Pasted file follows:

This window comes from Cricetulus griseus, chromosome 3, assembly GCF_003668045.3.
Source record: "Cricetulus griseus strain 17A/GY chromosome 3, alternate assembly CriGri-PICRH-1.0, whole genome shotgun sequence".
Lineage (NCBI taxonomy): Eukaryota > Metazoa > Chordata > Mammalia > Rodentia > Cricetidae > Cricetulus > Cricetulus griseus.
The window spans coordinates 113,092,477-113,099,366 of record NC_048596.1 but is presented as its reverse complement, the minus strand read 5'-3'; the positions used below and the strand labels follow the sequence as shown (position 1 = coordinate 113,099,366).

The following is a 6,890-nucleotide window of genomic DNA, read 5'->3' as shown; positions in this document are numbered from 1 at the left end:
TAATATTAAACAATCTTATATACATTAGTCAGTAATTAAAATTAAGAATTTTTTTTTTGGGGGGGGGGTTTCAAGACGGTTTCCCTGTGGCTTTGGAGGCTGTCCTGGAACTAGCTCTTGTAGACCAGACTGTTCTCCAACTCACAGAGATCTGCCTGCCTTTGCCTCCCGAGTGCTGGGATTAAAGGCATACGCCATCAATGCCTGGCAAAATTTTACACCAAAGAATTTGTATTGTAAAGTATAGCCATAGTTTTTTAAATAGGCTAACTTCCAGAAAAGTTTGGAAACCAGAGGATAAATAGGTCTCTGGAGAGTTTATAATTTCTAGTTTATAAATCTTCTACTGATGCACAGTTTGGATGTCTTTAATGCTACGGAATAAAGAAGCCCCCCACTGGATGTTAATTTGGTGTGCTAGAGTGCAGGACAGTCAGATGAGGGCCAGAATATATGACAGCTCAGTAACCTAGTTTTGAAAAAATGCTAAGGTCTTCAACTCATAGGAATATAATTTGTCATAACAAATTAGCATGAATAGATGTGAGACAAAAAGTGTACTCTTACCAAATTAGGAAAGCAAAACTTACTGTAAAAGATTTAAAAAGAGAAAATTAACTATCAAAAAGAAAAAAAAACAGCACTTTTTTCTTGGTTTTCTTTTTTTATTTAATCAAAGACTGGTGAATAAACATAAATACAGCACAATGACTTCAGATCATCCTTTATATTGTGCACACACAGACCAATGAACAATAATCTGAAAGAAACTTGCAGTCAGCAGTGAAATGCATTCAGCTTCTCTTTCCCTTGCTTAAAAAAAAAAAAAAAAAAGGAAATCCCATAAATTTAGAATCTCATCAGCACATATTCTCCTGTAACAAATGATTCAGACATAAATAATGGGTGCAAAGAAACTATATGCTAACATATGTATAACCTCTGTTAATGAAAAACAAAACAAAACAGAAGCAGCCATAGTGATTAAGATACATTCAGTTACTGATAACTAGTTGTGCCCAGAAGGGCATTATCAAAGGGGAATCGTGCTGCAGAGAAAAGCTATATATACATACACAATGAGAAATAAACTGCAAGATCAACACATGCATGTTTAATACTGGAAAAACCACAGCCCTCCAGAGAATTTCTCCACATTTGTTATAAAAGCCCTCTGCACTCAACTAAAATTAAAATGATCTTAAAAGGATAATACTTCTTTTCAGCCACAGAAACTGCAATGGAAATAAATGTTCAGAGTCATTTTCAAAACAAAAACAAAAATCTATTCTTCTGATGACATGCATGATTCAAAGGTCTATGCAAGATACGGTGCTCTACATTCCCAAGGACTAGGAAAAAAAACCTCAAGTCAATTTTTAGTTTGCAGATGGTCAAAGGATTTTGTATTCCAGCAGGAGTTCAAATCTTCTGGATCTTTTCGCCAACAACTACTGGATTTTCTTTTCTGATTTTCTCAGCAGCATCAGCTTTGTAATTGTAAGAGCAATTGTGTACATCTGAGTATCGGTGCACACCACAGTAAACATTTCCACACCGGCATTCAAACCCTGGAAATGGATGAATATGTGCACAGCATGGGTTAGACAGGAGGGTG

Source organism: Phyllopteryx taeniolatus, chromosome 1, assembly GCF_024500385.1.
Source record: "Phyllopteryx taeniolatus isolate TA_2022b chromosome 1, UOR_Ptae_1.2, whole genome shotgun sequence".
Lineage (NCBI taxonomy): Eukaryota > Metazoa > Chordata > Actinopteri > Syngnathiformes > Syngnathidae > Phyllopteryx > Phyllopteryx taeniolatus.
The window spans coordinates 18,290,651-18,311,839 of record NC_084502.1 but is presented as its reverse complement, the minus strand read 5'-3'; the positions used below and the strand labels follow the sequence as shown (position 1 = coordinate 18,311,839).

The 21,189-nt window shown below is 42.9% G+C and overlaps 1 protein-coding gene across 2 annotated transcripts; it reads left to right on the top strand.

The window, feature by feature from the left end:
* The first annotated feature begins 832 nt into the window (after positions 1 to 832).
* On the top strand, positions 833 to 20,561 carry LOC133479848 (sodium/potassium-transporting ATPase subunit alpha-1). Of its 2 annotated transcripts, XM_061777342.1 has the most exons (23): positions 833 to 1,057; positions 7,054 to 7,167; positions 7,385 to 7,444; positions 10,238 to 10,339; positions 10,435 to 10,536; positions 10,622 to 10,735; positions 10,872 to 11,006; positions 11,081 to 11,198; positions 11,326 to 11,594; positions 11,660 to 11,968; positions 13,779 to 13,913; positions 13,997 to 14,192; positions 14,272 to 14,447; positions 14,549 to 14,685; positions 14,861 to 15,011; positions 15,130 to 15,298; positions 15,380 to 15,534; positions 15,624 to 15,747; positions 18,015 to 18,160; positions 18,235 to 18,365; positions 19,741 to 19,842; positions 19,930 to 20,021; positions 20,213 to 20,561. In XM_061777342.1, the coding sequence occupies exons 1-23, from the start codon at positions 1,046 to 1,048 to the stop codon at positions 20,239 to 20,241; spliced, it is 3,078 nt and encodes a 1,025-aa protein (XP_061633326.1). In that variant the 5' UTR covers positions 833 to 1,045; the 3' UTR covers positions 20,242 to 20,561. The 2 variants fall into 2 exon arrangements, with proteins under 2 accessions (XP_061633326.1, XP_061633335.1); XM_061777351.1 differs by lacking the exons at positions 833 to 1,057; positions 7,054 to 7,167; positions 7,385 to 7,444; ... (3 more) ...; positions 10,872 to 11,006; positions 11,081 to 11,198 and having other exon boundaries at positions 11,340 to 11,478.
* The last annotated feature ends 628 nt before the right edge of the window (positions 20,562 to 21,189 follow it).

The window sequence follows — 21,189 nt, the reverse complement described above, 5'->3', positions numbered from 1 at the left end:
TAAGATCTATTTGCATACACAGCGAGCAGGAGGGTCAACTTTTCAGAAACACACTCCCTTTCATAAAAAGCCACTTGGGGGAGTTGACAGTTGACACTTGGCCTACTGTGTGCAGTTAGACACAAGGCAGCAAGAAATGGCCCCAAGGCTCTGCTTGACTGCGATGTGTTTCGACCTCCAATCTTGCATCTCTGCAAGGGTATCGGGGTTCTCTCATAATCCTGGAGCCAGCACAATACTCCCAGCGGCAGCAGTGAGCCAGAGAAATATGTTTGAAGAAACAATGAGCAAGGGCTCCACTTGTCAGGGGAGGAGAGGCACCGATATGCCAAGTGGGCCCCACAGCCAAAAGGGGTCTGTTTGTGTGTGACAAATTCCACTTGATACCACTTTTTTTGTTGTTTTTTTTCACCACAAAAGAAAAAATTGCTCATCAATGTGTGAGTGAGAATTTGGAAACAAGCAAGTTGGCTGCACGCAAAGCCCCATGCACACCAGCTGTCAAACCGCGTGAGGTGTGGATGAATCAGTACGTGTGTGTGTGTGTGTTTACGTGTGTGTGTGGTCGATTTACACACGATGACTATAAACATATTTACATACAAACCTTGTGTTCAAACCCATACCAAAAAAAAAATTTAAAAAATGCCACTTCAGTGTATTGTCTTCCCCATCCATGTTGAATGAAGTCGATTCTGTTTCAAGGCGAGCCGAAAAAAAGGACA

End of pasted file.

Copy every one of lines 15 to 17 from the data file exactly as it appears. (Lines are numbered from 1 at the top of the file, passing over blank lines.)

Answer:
* The last annotated feature ends 628 nt before the right edge of the window (positions 20,562 to 21,189 follow it).

The window sequence follows — 21,189 nt, the reverse complement described above, 5'->3', positions numbered from 1 at the left end:
TAAGATCTATTTGCATACACAGCGAGCAGGAGGGTCAACTTTTCAGAAACACACTCCCTTTCATAAAAAGCCACTTGGGGGAGTTGACAGTTGACACTTGGCCTACTGTGTGCAGTTAGACACAAGGCAGCAAGAAATGGCCCCAAGGCTCTGCTTGACTGCGATGTGTTTCGACCTCCAATCTTGCATCTCTGCAAGGGTATCGGGGTTCTCTCATAATCCTGGAGCCAGCACAATACTCCCAGCGGCAGCAGTGAGCCAGAGAAATATGTTTGAAGAAACAATGAGCAAGGGCTCCACTTGTCAGGGGAGGAGAGGCACCGATATGCCAAGTGGGCCCCACAGCCAAAAGGGGTCTGTTTGTGTGTGACAAATTCCACTTGATACCACTTTTTTTGTTGTTTTTTTTCACCACAAAAGAAAAAATTGCTCATCAATGTGTGAGTGAGAATTTGGAAACAAGCAAGTTGGCTGCACGCAAAGCCCCATGCACACCAGCTGTCAAACCGCGTGAGGTGTGGATGAATCAGTACGTGTGTGTGTGTGTGTTTACGTGTGTGTGTGGTCGATTTACACACGATGACTATAAACATATTTACATACAAACCTTGTGTTCAAACCCATACCAAAAAAAAAATTTAAAAAATGCCACTTCAGTGTATTGTCTTCCCCATCCATGTTGAATGAAGTCGATTCTGTTTCAAGGCGAGCCGAAAAAAAGGACA